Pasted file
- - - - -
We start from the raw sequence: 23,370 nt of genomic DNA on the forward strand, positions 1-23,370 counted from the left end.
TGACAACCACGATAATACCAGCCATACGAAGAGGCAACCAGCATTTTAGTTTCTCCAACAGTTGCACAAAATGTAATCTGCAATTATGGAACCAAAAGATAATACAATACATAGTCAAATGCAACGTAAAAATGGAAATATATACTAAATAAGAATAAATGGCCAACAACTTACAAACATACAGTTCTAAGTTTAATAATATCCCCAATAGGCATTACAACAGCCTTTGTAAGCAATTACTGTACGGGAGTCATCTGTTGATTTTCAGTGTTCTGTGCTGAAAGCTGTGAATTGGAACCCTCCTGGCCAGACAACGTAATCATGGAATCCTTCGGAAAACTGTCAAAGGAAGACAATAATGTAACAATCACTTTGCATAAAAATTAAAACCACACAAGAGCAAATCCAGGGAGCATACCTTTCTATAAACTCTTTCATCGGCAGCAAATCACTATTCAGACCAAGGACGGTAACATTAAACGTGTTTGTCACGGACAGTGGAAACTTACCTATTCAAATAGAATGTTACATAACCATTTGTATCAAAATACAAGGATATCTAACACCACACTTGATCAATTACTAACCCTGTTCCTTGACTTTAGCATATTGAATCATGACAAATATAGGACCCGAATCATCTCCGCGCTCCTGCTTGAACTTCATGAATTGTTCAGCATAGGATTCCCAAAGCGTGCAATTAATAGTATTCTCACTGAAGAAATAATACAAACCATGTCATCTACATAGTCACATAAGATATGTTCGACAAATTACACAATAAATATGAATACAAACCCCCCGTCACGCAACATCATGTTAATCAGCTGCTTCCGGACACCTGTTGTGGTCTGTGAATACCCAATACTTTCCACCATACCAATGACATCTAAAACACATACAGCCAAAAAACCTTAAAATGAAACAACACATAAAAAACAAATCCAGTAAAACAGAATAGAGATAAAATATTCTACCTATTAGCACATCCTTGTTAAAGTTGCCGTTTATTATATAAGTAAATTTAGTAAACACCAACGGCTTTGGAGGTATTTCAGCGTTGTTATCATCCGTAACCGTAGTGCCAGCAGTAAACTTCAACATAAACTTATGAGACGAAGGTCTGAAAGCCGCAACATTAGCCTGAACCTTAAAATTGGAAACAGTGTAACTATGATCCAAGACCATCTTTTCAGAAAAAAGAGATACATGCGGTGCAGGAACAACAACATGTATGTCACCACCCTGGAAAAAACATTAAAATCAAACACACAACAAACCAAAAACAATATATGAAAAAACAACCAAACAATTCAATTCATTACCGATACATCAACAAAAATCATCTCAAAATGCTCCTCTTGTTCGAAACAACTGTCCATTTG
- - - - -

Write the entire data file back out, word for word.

We start from the raw sequence: 23,370 nt of genomic DNA on the forward strand, positions 1-23,370 counted from the left end.
TGACAACCACGATAATACCAGCCATACGAAGAGGCAACCAGCATTTTAGTTTCTCCAACAGTTGCACAAAATGTAATCTGCAATTATGGAACCAAAAGATAATACAATACATAGTCAAATGCAACGTAAAAATGGAAATATATACTAAATAAGAATAAATGGCCAACAACTTACAAACATACAGTTCTAAGTTTAATAATATCCCCAATAGGCATTACAACAGCCTTTGTAAGCAATTACTGTACGGGAGTCATCTGTTGATTTTCAGTGTTCTGTGCTGAAAGCTGTGAATTGGAACCCTCCTGGCCAGACAACGTAATCATGGAATCCTTCGGAAAACTGTCAAAGGAAGACAATAATGTAACAATCACTTTGCATAAAAATTAAAACCACACAAGAGCAAATCCAGGGAGCATACCTTTCTATAAACTCTTTCATCGGCAGCAAATCACTATTCAGACCAAGGACGGTAACATTAAACGTGTTTGTCACGGACAGTGGAAACTTACCTATTCAAATAGAATGTTACATAACCATTTGTATCAAAATACAAGGATATCTAACACCACACTTGATCAATTACTAACCCTGTTCCTTGACTTTAGCATATTGAATCATGACAAATATAGGACCCGAATCATCTCCGCGCTCCTGCTTGAACTTCATGAATTGTTCAGCATAGGATTCCCAAAGCGTGCAATTAATAGTATTCTCACTGAAGAAATAATACAAACCATGTCATCTACATAGTCACATAAGATATGTTCGACAAATTACACAATAAATATGAATACAAACCCCCCGTCACGCAACATCATGTTAATCAGCTGCTTCCGGACACCTGTTGTGGTCTGTGAATACCCAATACTTTCCACCATACCAATGACATCTAAAACACATACAGCCAAAAAACCTTAAAATGAAACAACACATAAAAAACAAATCCAGTAAAACAGAATAGAGATAAAATATTCTACCTATTAGCACATCCTTGTTAAAGTTGCCGTTTATTATATAAGTAAATTTAGTAAACACCAACGGCTTTGGAGGTATTTCAGCGTTGTTATCATCCGTAACCGTAGTGCCAGCAGTAAACTTCAACATAAACTTATGAGACGAAGGTCTGAAAGCCGCAACATTAGCCTGAACCTTAAAATTGGAAACAGTGTAACTATGATCCAAGACCATCTTTTCAGAAAAAAGAGATACATGCGGTGCAGGAACAACAACATGTATGTCACCACCCTGGAAAAAACATTAAAATCAAACACACAACAAACCAAAAACAATATATGAAAAAACAACCAAACAATTCAATTCATTACCGATACATCAACAAAAATCATCTCAAAATGCTCCTCTTGTTCGAAACAACTGTCCATTTG